A Private Member's Bill, which has all-party backbench support, would give carers the right to be assessed by their local authority for services to meet their own needs such as respite care and help at home.
Councils would be empowered, but not obliged by law, to provide services for carers in their own right. The definition of the term "private carer" would be amended to ensure that young carers under 18 and people caring for children with special needs arealso included within the legislation.
The Bill is being put forward by Malcolm Wicks, Labour MP for Croydon North West, who is a former director of the Family Policy Studies Centre. Mr Wicks reluctantly decided that providing the services should not be mandatory in order to have a realistic prospect of gaining government approval.
There has been an increasing reliance on unpaid carers since the NHS and Community Care Act came into force in April 1993, transferring to local authorities the responsibility for assessing and paying for services for the elderly and other vulnerable groups.
Mr Wicks said: "In theory the Government should support giving carers extra help as it has put care at home at the centre of its community care policy. But carers are being squeezed out in the prioritising of resources.
"This caring army has been taken for granted long enough. Unless we recognise their value and help them cope the carer may just collapse under the strain."
Mr Wicks has estimated the notional cost of the value of all informal care provided free is at least £30bn a year - equal to the entire NHS budget. An estimate of the cost of care by the 1.5 million people who put in at least 20 hours of care a week is almost £20bn a year.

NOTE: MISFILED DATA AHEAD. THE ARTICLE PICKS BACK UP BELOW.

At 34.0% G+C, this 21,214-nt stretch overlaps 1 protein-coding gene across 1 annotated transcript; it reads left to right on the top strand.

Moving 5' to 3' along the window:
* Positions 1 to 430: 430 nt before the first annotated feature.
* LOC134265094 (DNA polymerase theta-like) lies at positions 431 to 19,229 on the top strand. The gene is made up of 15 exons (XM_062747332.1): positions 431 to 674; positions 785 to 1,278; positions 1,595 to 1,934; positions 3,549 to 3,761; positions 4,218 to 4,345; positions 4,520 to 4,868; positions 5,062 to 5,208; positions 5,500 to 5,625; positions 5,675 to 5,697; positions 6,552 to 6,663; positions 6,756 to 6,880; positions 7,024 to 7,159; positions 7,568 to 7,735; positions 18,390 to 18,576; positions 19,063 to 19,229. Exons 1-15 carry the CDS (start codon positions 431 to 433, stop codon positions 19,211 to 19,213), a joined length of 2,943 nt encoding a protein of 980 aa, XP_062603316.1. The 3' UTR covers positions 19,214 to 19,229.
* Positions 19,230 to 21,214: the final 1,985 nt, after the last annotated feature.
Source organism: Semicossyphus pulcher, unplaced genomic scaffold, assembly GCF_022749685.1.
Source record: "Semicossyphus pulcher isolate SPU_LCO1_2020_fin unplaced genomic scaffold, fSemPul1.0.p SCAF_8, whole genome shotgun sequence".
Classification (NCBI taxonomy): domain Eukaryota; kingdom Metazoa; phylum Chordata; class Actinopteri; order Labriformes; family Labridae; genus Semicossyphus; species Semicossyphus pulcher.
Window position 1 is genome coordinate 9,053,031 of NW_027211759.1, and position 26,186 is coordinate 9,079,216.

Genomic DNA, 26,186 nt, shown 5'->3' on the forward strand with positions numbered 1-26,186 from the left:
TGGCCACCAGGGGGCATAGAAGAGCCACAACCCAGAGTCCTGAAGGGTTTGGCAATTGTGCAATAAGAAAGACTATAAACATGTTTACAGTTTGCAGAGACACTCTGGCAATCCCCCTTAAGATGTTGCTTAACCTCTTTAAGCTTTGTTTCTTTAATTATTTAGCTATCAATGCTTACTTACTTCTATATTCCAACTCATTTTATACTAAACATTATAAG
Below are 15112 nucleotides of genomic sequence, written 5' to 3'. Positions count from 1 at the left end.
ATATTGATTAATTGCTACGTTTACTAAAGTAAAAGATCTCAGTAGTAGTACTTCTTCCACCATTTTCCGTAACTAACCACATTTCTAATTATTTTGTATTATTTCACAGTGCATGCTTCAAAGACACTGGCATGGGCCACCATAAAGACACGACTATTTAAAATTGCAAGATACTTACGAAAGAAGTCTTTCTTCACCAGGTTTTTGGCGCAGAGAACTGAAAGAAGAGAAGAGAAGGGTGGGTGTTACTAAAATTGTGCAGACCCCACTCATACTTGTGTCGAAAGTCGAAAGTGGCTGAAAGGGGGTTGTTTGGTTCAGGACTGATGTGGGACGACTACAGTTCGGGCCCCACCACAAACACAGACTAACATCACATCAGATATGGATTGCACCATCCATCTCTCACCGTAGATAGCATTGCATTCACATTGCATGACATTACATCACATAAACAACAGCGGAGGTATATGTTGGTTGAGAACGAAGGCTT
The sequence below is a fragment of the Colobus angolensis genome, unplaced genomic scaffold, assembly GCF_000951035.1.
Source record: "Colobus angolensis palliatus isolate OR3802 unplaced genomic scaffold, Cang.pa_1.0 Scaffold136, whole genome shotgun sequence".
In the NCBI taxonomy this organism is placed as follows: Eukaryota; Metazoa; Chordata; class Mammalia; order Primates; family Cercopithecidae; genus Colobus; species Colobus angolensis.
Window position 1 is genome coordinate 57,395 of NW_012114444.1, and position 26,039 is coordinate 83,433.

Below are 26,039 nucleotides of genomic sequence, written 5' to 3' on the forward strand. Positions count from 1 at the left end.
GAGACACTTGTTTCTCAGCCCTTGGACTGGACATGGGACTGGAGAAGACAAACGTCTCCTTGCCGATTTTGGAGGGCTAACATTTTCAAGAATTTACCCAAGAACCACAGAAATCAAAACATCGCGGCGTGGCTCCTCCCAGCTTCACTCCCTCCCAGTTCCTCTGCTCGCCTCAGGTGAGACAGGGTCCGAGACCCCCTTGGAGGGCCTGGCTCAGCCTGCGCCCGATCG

The Bill is supported by the Carers National Association, which estimates there are 6.8 million carers in Britain - one in seven people. Of these 2.9 million are men and 3.9m are women. It also estimates there is a growing number of children - well over 10,000 - acting as primary carers.
The peak age for becoming a carer is 45 to 64, representing 24 per cent of people in this age group. Most carers look after elderly people - 79 per cent of those cared for are over 65 and 20 per cent are 85 or over - an increase of five per cent since 1985.
The kind of help that carers give ranges from shopping once a week to continuous care.
Another survey by the Carers National Association showed that 47 per cent of members had experienced financial difficulties since becoming a carer; 65 per cent said their own health had suffered; 20 per cent had never had a break and 33 per cent got no help or support.
Some older carers are desperate, the report reveals.
"I'm depressed and hopeless and the lack of sleep is terrible," one said. "After two heart attacks and a nervous breakdown I wanted to kill my wife," another said.
Welcoming the Bill, Jill Pitkeathley, the association's director, said: "We know that many carers want to look after their relatives, but they are coming under growing pressure from charges being made for services such as respite care, reduction in long-term nursing beds and an assumption that families will continue to cope."Reuse content